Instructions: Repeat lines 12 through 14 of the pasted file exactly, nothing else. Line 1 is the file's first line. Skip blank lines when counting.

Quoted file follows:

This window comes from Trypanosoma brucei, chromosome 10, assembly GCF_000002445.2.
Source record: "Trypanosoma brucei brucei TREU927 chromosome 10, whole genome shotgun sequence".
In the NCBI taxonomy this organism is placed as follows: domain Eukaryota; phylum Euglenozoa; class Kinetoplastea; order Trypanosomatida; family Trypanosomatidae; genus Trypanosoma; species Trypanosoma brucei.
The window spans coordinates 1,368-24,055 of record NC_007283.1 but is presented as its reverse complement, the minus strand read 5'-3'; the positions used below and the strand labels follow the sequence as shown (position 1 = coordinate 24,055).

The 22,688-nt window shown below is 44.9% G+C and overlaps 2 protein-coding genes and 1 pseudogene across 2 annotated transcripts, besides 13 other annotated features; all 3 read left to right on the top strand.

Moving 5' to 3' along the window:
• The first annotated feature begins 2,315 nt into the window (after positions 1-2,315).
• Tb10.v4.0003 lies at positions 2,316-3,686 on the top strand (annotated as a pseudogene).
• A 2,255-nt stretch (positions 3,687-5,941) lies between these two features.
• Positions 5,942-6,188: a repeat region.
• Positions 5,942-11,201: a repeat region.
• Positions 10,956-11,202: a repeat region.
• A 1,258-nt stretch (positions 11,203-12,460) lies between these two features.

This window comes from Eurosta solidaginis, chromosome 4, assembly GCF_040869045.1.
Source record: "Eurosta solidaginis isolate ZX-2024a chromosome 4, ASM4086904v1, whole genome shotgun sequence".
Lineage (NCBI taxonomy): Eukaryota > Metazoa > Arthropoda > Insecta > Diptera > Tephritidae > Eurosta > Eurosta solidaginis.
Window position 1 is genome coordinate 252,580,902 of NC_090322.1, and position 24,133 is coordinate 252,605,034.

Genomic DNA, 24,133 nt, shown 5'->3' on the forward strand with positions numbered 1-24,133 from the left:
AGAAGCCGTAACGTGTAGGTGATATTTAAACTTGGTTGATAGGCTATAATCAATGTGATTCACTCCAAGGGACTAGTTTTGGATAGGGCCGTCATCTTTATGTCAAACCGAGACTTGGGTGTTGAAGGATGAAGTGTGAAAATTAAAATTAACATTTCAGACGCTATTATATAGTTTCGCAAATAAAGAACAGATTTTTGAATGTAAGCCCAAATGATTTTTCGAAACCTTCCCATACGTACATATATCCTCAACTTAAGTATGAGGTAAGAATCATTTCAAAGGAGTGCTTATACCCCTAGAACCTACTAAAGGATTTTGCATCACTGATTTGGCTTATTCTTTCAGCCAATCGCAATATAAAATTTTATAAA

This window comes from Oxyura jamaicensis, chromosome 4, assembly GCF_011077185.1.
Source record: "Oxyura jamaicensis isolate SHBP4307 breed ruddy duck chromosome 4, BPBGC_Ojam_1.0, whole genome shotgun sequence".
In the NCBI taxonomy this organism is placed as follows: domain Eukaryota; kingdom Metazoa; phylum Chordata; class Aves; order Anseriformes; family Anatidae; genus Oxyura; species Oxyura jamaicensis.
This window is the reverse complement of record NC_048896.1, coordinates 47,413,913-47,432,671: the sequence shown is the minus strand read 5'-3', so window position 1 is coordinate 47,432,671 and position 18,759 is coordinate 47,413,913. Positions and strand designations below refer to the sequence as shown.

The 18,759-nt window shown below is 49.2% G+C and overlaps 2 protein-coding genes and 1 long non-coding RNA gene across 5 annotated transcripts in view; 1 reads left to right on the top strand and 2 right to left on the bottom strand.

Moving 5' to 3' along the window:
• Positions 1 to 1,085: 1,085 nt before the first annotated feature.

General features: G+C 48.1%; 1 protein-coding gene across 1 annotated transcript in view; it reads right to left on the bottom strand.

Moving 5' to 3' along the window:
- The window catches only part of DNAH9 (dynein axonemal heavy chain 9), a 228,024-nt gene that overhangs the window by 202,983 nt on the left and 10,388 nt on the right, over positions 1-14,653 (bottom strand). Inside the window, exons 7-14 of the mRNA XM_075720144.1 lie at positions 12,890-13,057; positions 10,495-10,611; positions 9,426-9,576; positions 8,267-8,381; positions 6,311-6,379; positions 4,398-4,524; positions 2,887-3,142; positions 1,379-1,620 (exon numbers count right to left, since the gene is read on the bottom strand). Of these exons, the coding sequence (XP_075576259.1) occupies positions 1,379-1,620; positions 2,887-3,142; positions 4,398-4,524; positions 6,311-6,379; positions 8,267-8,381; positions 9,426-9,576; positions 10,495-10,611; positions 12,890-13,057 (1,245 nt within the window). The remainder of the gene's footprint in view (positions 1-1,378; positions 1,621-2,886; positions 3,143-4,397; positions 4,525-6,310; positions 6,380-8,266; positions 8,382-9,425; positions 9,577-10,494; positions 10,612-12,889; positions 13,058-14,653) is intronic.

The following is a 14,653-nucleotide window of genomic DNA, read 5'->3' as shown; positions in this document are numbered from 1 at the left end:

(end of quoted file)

• Positions 10,956-11,202: a repeat region.
• A 1,258-nt stretch (positions 11,203-12,460) lies between these two features.

This window comes from Eurosta solidaginis, chromosome 4, assembly GCF_040869045.1.